Are Discus fish for me? You must inquire yourself this question more so than for any other form of fish generally found in aquaria. Discus have a recognition as being fussy eaters, prone to disease and hard to keep. This is both true and fake. Discus might be fussy: for example if you feed them frozen blood worms as their only food, they may accept this for at one time, then refuse to consume it. This might be avoided by multiplicity in feeding.
Prone to disease?
Yes, if you never clean your tanks, do not do sufficient water changes and usually neglect your fish, they will get sick. On the other hand I have fish that have never been sick even a day in their entire lives.
Difficult to keep?
Yes, more complicated than, mention, a Convict Cichlid (Archocentrus nigrofasciatum), but well within most fishkeepers’ capability, provided certain criteria are met.
Are Discus fish for me?
Well, if your life is so full of activity that you wouldn’t have time to do fifteen minutes of maintenance day after day and an hour or so every week, also plus time to feeding the fish, then the answer should be NOPE!. If you have time to invest and you are keen to succeed in keeping Discus, then the answer should be YES!, and you will have numerous pleasurable experiences in store.
Keeping or breeding
Assuming your respond to the preceding question was YES!, then what is your aim? Keeping Discus in a display tank or breeding? This question does not need a certain answer like the preceding question, but it is worth asking anyway. For me the answer was breeding and it was not until I had bred Discus and raised their fry to adults that I undoubtedly kept Discus in a planted display tank. If keeping a display tank is your ambition, then your job is a small easier, but no less pleasurable. If you need to breed them, you must think of numerous factors, such as placement of your tanks, storing and conditioning water etc., and one notably important advantage that you will require is… patience.
When buying Discus, whether from a shop or a private fishkeeper, it is critical to be cautious and selective. Purchase the amount of fish, type and size that suit your needs. My philosophy has systematically been that it fees just as much to feed and house bad fish as it does to keep good quality fish. By this I do not mean that you should keep Turquoise Discus and not keep Brown Discus. I am saying you should strive to keep nicely shaped, large and good quality fish, be they Browns, Cobalts, Turquoise or anything. This is where shopping around and being selective is notably important.
Size, quality and colour all relate to cost. principally, you get what you buy, or do you? When purchasing small fish you must trust the seller. This is where being cautious comes in. a couple of shops may misrepresent what they are offering, though this is infrequent. More generally they could not know what they are offering. Even with these difficulties this is yet the most recommended way to buy Discus.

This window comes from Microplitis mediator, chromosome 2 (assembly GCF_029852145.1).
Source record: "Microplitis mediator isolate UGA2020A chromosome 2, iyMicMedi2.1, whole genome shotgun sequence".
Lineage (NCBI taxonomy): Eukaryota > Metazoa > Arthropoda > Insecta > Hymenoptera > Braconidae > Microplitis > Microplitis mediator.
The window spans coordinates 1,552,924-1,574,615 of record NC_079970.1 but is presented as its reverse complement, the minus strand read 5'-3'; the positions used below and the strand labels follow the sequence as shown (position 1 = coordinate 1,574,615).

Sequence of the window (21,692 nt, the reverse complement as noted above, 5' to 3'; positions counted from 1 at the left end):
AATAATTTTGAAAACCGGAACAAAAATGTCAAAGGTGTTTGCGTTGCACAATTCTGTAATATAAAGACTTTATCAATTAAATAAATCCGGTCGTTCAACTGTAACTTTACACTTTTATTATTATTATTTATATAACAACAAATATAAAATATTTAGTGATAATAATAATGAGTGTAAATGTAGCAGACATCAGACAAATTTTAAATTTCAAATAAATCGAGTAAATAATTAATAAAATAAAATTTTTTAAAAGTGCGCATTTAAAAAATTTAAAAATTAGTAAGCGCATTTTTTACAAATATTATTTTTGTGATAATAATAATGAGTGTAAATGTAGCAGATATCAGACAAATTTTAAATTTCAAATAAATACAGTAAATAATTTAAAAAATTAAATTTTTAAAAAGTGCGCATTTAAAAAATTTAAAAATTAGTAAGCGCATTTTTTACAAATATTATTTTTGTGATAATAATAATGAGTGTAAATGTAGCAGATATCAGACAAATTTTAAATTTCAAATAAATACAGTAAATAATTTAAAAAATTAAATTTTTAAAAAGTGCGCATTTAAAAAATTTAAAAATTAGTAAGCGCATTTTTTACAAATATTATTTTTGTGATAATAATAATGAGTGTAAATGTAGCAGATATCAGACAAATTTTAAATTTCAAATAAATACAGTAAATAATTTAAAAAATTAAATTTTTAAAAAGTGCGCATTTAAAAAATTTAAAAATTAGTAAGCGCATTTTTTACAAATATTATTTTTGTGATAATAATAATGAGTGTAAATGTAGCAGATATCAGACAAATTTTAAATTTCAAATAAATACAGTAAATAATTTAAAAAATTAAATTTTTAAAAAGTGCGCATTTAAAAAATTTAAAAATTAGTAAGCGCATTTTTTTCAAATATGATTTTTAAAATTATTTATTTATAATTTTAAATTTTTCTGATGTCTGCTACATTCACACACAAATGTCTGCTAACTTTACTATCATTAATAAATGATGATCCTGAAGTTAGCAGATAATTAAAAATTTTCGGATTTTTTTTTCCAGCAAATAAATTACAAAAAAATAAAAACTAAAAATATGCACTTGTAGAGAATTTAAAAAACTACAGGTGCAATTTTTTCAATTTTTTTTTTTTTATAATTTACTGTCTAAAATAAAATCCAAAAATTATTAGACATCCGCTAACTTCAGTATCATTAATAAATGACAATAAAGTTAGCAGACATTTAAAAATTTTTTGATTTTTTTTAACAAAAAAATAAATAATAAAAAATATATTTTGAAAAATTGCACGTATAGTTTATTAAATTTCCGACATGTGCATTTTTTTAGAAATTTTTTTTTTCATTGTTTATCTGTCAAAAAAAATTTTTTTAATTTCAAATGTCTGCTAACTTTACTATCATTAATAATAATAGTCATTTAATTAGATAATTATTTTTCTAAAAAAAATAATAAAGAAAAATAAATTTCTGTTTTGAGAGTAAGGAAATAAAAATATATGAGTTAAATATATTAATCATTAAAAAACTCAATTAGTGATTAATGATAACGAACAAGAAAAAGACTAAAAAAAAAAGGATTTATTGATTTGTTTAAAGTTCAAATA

So how numerous Discus should I buy? This relies on what your ambition is. If you wish your fish for display purposes, then the number relies on how trmendous your tank is. If you are going to establish a 5′ x 2′ x 2′ tank with good filtration, you can house 8 to 10 adult Discus, some less if you are going to have catfish and tetras likewise. The size of the fish you will pay for will decide the amount of fish you require. If you can afford adults, then pay for your 8 to 10 fish, but pay for them some at a time, in order to not overload the tank. And quarantine all new arrivals before placing them in with the existing fish. If, like different of as, you cannot afford to pay for adult fish, then you can principally buy fish as babies or as juveniles. Babies (the body around the size of a 50 cent piece), are the cheapest alternative to buy your fish.
At this size they do not show much colour and just look like Brown Discus, even though they are if truth be told Turquoise Discus. do not worry if babies colour up notably late, as a couple of varieties do not colour until they are twelve months of age or later. If purchasing small fish, pay for more than you require or wish as adults. do not expect to get 8 to 10 adults from the same number of babies. My experience has shown, that out of the 10 babies you resolved to grow up to adults, one will die, one or two is not going to grow notably well, and two just don’t come to the grade. These findings are based on my strict feeding program and my fussy choosing of display fish. If your ambition is different, then adjust your number of fish accordingly.
If you pay for juvenile fish (tennis ball diameter size) they are half grown and a couple of of the stressing work has previously been done for you. You have the virtue that by this age (around 6 months) they should be showing a couple of adult colouration. for you to get an idea of what they may seem like when they are fully grown. The disadvantage is that you will buy the additional size possibly one third to half the price of an adult rather than one eighth of the price as a baby.
If you intend to breed Discus, it is absolute to pay for young fish and grow them up. enable 6 to 7 fish to get one pair and 8 to ten fish to get two pairs as it is better to have too numerous fish than not sufficient, specifically when you invest 12 to 18 months raising them. And do not sell your “spare” fish until the pairs have proved themselves by raising fry.